At least 15 schools to snub GCSE science exam

The schools are planning instead to opt for the international version of the exam, which is more in line with old-fashioned O-levels. Dr Martin Stephen, High Master of St Paul's School in London, said the GCSE had become too "consumer-based" and had "a terrifying absence of proper science".

The new GCSE exam is to be introduced in September 2006. Dr Stephen said: "The new specifications move it over virtually completely to computer science. It is no preparation for A-level."

He said that the type of questions being considered for the exam included: (i) how would you organise setting up a colony on Mars?; and (ii) point out the drawbacks of using an aerosol spray.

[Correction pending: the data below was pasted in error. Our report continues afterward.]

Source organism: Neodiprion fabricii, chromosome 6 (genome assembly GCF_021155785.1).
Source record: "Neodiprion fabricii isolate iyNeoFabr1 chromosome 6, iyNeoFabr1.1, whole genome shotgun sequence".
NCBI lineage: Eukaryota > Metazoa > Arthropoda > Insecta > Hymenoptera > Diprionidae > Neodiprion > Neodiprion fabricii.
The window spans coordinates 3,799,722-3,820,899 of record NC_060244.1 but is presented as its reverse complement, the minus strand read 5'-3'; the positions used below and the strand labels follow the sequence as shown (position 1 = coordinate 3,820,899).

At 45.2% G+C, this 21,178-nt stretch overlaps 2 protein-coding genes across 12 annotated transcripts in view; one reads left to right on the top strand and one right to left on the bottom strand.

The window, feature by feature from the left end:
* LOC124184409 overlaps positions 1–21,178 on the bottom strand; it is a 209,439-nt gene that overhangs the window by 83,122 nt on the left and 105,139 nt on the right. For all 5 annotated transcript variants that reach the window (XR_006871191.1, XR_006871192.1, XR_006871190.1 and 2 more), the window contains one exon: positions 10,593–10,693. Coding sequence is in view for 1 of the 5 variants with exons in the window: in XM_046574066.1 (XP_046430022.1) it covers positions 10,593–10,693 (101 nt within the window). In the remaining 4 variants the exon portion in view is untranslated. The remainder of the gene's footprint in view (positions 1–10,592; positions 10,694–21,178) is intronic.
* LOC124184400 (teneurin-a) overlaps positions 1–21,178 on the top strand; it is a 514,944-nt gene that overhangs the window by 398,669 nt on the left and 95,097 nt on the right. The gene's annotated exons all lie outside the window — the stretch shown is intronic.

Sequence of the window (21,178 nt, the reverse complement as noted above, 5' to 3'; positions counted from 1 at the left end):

He said the GCSE was in danger of "ruining" the country's science base and would lead to a reduction in the number of British candidates opting to study the subject at university level.

Leading universities would be forced to admit more overseas candidates who were more highly advanced in the subject. One university is already understood to have cut the number of British students it recruits to a quarter of its intake.

News of the schools' decision comes just two days after it was revealed that Manchester Grammar School was not going to use the GCSE maths exam because teachers feared it had become too easy. The school is understood to be one of 40 independent schools considering a switch to international GCSEs in one subject or another.

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